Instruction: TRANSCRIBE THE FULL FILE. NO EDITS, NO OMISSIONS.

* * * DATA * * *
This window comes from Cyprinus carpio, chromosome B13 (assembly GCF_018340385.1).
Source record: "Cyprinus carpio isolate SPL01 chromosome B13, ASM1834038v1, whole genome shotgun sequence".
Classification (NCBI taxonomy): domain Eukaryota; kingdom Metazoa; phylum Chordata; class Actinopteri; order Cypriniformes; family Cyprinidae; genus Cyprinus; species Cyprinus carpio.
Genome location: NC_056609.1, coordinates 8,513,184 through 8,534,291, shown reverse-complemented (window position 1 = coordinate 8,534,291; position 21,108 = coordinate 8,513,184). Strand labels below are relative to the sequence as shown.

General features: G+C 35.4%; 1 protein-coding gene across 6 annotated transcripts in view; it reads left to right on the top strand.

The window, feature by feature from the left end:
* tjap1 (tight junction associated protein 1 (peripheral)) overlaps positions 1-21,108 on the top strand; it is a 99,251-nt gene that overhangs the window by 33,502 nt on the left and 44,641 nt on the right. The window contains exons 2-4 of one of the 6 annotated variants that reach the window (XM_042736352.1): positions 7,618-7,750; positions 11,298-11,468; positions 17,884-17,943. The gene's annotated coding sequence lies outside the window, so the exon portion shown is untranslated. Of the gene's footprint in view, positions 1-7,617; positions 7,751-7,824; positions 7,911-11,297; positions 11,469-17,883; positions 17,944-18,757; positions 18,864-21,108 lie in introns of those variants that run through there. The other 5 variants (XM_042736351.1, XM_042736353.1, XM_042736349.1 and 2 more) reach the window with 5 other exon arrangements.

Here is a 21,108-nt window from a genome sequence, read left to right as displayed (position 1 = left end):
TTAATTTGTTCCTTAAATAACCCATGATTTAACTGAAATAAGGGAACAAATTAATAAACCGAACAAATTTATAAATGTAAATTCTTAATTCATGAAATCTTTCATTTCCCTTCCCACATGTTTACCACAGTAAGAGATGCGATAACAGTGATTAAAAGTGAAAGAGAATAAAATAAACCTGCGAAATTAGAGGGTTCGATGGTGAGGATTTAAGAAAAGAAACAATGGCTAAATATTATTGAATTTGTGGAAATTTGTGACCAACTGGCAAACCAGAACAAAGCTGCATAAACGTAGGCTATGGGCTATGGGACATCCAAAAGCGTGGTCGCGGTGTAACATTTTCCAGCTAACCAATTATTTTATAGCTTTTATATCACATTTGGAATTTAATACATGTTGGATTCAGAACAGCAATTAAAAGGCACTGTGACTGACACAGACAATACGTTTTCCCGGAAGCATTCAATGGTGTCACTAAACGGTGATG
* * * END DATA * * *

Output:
This window comes from Cyprinus carpio, chromosome B13 (assembly GCF_018340385.1).
Source record: "Cyprinus carpio isolate SPL01 chromosome B13, ASM1834038v1, whole genome shotgun sequence".
Classification (NCBI taxonomy): domain Eukaryota; kingdom Metazoa; phylum Chordata; class Actinopteri; order Cypriniformes; family Cyprinidae; genus Cyprinus; species Cyprinus carpio.
Genome location: NC_056609.1, coordinates 8,513,184 through 8,534,291, shown reverse-complemented (window position 1 = coordinate 8,534,291; position 21,108 = coordinate 8,513,184). Strand labels below are relative to the sequence as shown.

General features: G+C 35.4%; 1 protein-coding gene across 6 annotated transcripts in view; it reads left to right on the top strand.

The window, feature by feature from the left end:
* tjap1 (tight junction associated protein 1 (peripheral)) overlaps positions 1-21,108 on the top strand; it is a 99,251-nt gene that overhangs the window by 33,502 nt on the left and 44,641 nt on the right. The window contains exons 2-4 of one of the 6 annotated variants that reach the window (XM_042736352.1): positions 7,618-7,750; positions 11,298-11,468; positions 17,884-17,943. The gene's annotated coding sequence lies outside the window, so the exon portion shown is untranslated. Of the gene's footprint in view, positions 1-7,617; positions 7,751-7,824; positions 7,911-11,297; positions 11,469-17,883; positions 17,944-18,757; positions 18,864-21,108 lie in introns of those variants that run through there. The other 5 variants (XM_042736351.1, XM_042736353.1, XM_042736349.1 and 2 more) reach the window with 5 other exon arrangements.

Here is a 21,108-nt window from a genome sequence, read left to right as displayed (position 1 = left end):
TTAATTTGTTCCTTAAATAACCCATGATTTAACTGAAATAAGGGAACAAATTAATAAACCGAACAAATTTATAAATGTAAATTCTTAATTCATGAAATCTTTCATTTCCCTTCCCACATGTTTACCACAGTAAGAGATGCGATAACAGTGATTAAAAGTGAAAGAGAATAAAATAAACCTGCGAAATTAGAGGGTTCGATGGTGAGGATTTAAGAAAAGAAACAATGGCTAAATATTATTGAATTTGTGGAAATTTGTGACCAACTGGCAAACCAGAACAAAGCTGCATAAACGTAGGCTATGGGCTATGGGACATCCAAAAGCGTGGTCGCGGTGTAACATTTTCCAGCTAACCAATTATTTTATAGCTTTTATATCACATTTGGAATTTAATACATGTTGGATTCAGAACAGCAATTAAAAGGCACTGTGACTGACACAGACAATACGTTTTCCCGGAAGCATTCAATGGTGTCACTAAACGGTGATG